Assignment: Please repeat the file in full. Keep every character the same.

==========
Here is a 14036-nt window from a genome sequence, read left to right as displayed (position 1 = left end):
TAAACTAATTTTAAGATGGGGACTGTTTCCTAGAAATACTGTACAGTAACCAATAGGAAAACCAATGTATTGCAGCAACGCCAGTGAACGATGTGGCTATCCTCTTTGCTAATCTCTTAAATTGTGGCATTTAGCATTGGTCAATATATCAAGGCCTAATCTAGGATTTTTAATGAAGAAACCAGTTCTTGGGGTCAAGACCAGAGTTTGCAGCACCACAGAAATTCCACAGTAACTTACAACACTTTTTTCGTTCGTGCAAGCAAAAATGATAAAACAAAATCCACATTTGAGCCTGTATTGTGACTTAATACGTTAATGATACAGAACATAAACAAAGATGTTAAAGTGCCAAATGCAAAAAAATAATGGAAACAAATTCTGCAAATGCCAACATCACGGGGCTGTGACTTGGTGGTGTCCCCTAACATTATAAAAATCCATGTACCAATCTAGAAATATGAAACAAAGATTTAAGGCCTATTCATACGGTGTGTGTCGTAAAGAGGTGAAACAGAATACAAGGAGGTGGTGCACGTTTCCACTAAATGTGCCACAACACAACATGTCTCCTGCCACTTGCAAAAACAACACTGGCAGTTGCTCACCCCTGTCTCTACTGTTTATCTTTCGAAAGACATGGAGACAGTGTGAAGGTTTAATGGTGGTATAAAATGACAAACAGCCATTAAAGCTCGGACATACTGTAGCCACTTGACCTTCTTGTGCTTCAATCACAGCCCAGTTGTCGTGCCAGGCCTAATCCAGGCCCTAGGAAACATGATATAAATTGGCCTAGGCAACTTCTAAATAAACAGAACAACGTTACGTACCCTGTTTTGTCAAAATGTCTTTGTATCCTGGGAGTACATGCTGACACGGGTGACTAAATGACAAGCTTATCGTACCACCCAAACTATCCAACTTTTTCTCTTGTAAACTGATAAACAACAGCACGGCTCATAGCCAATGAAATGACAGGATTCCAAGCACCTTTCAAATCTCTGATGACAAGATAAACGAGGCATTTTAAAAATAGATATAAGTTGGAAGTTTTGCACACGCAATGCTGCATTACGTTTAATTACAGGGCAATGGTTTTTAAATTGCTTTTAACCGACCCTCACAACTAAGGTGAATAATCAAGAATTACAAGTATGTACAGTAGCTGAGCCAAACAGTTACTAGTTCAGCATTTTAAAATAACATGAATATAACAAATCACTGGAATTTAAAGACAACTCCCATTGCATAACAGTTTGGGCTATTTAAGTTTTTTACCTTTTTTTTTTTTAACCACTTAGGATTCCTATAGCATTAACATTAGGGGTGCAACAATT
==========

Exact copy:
Here is a 14036-nt window from a genome sequence, read left to right as displayed (position 1 = left end):
TAAACTAATTTTAAGATGGGGACTGTTTCCTAGAAATACTGTACAGTAACCAATAGGAAAACCAATGTATTGCAGCAACGCCAGTGAACGATGTGGCTATCCTCTTTGCTAATCTCTTAAATTGTGGCATTTAGCATTGGTCAATATATCAAGGCCTAATCTAGGATTTTTAATGAAGAAACCAGTTCTTGGGGTCAAGACCAGAGTTTGCAGCACCACAGAAATTCCACAGTAACTTACAACACTTTTTTCGTTCGTGCAAGCAAAAATGATAAAACAAAATCCACATTTGAGCCTGTATTGTGACTTAATACGTTAATGATACAGAACATAAACAAAGATGTTAAAGTGCCAAATGCAAAAAAATAATGGAAACAAATTCTGCAAATGCCAACATCACGGGGCTGTGACTTGGTGGTGTCCCCTAACATTATAAAAATCCATGTACCAATCTAGAAATATGAAACAAAGATTTAAGGCCTATTCATACGGTGTGTGTCGTAAAGAGGTGAAACAGAATACAAGGAGGTGGTGCACGTTTCCACTAAATGTGCCACAACACAACATGTCTCCTGCCACTTGCAAAAACAACACTGGCAGTTGCTCACCCCTGTCTCTACTGTTTATCTTTCGAAAGACATGGAGACAGTGTGAAGGTTTAATGGTGGTATAAAATGACAAACAGCCATTAAAGCTCGGACATACTGTAGCCACTTGACCTTCTTGTGCTTCAATCACAGCCCAGTTGTCGTGCCAGGCCTAATCCAGGCCCTAGGAAACATGATATAAATTGGCCTAGGCAACTTCTAAATAAACAGAACAACGTTACGTACCCTGTTTTGTCAAAATGTCTTTGTATCCTGGGAGTACATGCTGACACGGGTGACTAAATGACAAGCTTATCGTACCACCCAAACTATCCAACTTTTTCTCTTGTAAACTGATAAACAACAGCACGGCTCATAGCCAATGAAATGACAGGATTCCAAGCACCTTTCAAATCTCTGATGACAAGATAAACGAGGCATTTTAAAAATAGATATAAGTTGGAAGTTTTGCACACGCAATGCTGCATTACGTTTAATTACAGGGCAATGGTTTTTAAATTGCTTTTAACCGACCCTCACAACTAAGGTGAATAATCAAGAATTACAAGTATGTACAGTAGCTGAGCCAAACAGTTACTAGTTCAGCATTTTAAAATAACATGAATATAACAAATCACTGGAATTTAAAGACAACTCCCATTGCATAACAGTTTGGGCTATTTAAGTTTTTTACCTTTTTTTTTTTTAACCACTTAGGATTCCTATAGCATTAACATTAGGGGTGCAACAATT